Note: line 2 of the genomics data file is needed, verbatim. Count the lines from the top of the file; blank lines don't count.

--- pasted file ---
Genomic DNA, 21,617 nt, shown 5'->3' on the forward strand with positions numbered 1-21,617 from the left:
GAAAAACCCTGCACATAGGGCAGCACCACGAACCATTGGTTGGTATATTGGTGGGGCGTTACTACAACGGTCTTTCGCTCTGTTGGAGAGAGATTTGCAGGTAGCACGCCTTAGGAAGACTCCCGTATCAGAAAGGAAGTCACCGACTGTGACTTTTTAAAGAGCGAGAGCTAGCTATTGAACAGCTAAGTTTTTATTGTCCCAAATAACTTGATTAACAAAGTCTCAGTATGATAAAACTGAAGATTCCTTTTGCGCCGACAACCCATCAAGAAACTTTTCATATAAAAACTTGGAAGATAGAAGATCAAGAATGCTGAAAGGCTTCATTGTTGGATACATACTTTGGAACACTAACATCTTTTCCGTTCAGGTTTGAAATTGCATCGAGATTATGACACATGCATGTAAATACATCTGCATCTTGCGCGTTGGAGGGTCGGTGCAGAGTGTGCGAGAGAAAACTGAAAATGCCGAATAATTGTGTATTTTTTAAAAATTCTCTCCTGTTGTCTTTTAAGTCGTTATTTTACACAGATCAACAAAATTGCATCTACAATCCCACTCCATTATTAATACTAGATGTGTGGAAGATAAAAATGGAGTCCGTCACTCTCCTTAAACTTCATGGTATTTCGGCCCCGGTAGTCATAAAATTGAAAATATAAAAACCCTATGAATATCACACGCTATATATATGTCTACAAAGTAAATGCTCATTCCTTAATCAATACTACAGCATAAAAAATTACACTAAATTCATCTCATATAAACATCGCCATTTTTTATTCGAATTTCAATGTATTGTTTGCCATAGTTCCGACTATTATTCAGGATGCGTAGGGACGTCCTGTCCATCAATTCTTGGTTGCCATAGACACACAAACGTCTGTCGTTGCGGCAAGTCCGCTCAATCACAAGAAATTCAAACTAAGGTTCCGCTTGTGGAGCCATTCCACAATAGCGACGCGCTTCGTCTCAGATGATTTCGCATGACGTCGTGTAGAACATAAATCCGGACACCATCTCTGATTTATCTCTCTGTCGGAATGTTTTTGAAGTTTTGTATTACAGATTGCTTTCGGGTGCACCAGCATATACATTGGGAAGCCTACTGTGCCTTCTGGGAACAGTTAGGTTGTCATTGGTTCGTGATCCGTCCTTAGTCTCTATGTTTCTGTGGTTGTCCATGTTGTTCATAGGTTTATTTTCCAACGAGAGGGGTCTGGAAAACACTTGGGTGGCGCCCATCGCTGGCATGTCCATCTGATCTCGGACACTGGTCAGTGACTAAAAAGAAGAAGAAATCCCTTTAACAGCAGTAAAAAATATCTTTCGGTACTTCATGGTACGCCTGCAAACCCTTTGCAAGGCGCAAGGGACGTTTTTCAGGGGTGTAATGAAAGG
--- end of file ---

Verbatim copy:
GAAAAACCCTGCACATAGGGCAGCACCACGAACCATTGGTTGGTATATTGGTGGGGCGTTACTACAACGGTCTTTCGCTCTGTTGGAGAGAGATTTGCAGGTAGCACGCCTTAGGAAGACTCCCGTATCAGAAAGGAAGTCACCGACTGTGACTTTTTAAAGAGCGAGAGCTAGCTATTGAACAGCTAAGTTTTTATTGTCCCAAATAACTTGATTAACAAAGTCTCAGTATGATAAAACTGAAGATTCCTTTTGCGCCGACAACCCATCAAGAAACTTTTCATATAAAAACTTGGAAGATAGAAGATCAAGAATGCTGAAAGGCTTCATTGTTGGATACATACTTTGGAACACTAACATCTTTTCCGTTCAGGTTTGAAATTGCATCGAGATTATGACACATGCATGTAAATACATCTGCATCTTGCGCGTTGGAGGGTCGGTGCAGAGTGTGCGAGAGAAAACTGAAAATGCCGAATAATTGTGTATTTTTTAAAAATTCTCTCCTGTTGTCTTTTAAGTCGTTATTTTACACAGATCAACAAAATTGCATCTACAATCCCACTCCATTATTAATACTAGATGTGTGGAAGATAAAAATGGAGTCCGTCACTCTCCTTAAACTTCATGGTATTTCGGCCCCGGTAGTCATAAAATTGAAAATATAAAAACCCTATGAATATCACACGCTATATATATGTCTACAAAGTAAATGCTCATTCCTTAATCAATACTACAGCATAAAAAATTACACTAAATTCATCTCATATAAACATCGCCATTTTTTATTCGAATTTCAATGTATTGTTTGCCATAGTTCCGACTATTATTCAGGATGCGTAGGGACGTCCTGTCCATCAATTCTTGGTTGCCATAGACACACAAACGTCTGTCGTTGCGGCAAGTCCGCTCAATCACAAGAAATTCAAACTAAGGTTCCGCTTGTGGAGCCATTCCACAATAGCGACGCGCTTCGTCTCAGATGATTTCGCATGACGTCGTGTAGAACATAAATCCGGACACCATCTCTGATTTATCTCTCTGTCGGAATGTTTTTGAAGTTTTGTATTACAGATTGCTTTCGGGTGCACCAGCATATACATTGGGAAGCCTACTGTGCCTTCTGGGAACAGTTAGGTTGTCATTGGTTCGTGATCCGTCCTTAGTCTCTATGTTTCTGTGGTTGTCCATGTTGTTCATAGGTTTATTTTCCAACGAGAGGGGTCTGGAAAACACTTGGGTGGCGCCCATCGCTGGCATGTCCATCTGATCTCGGACACTGGTCAGTGACTAAAAAGAAGAAGAAATCCCTTTAACAGCAGTAAAAAATATCTTTCGGTACTTCATGGTACGCCTGCAAACCCTTTGCAAGGCGCAAGGGACGTTTTTCAGGGGTGTAATGAAAGG